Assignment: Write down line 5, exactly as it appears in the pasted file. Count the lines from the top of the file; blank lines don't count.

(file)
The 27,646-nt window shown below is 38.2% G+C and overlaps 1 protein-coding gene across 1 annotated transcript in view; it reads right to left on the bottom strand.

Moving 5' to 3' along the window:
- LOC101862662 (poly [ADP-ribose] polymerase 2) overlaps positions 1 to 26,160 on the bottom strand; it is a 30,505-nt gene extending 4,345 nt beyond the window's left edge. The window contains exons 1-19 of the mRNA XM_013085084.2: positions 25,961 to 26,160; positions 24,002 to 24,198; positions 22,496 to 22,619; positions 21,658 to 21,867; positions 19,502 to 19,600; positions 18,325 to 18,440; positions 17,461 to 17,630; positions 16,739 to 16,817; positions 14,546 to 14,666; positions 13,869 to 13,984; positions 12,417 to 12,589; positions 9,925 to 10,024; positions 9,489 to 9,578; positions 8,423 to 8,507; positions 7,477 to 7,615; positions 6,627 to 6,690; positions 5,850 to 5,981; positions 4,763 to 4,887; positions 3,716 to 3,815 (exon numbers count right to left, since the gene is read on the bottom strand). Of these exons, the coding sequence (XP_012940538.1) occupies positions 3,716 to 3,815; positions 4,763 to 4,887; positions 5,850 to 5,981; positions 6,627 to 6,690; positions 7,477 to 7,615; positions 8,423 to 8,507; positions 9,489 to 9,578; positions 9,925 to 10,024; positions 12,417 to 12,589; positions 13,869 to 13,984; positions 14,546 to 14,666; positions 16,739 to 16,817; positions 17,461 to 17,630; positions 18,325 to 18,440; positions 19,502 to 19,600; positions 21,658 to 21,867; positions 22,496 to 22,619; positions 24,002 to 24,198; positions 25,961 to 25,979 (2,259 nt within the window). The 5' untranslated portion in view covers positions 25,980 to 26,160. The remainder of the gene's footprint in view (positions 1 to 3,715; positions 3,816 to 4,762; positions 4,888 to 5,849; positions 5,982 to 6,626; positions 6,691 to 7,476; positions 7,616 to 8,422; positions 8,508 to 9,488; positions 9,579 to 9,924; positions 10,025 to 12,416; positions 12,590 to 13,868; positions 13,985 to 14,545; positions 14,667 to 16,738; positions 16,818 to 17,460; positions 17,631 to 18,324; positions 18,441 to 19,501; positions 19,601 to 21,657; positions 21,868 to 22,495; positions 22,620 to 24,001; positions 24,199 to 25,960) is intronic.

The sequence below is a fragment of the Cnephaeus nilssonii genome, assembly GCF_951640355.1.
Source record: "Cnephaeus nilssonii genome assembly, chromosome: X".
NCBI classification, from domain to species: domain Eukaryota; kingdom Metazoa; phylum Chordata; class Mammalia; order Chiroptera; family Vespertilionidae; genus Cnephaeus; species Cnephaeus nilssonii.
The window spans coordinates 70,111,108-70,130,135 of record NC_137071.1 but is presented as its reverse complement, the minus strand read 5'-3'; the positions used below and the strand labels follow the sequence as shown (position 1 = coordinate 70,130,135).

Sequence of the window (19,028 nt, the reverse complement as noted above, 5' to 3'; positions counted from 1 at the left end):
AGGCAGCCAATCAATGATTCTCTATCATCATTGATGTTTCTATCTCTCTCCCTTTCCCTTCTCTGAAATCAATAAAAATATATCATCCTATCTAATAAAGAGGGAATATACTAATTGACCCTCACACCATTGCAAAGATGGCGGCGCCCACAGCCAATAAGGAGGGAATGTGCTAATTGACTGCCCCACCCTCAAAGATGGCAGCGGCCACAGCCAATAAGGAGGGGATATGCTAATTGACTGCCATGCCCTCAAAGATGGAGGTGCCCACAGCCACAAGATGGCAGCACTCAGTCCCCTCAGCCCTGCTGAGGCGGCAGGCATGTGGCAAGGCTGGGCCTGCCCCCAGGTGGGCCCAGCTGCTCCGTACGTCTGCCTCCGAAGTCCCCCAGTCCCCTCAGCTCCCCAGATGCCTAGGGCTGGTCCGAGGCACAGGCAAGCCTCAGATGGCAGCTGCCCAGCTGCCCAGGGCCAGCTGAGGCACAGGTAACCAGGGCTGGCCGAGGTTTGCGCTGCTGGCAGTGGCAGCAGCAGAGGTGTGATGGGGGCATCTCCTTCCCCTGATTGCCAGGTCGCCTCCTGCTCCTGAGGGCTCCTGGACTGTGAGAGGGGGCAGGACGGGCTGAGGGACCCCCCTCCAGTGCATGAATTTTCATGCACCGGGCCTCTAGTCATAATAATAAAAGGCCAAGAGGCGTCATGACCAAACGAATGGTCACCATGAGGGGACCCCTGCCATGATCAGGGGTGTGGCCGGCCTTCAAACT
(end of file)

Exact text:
Source record: "Cnephaeus nilssonii genome assembly, chromosome: X".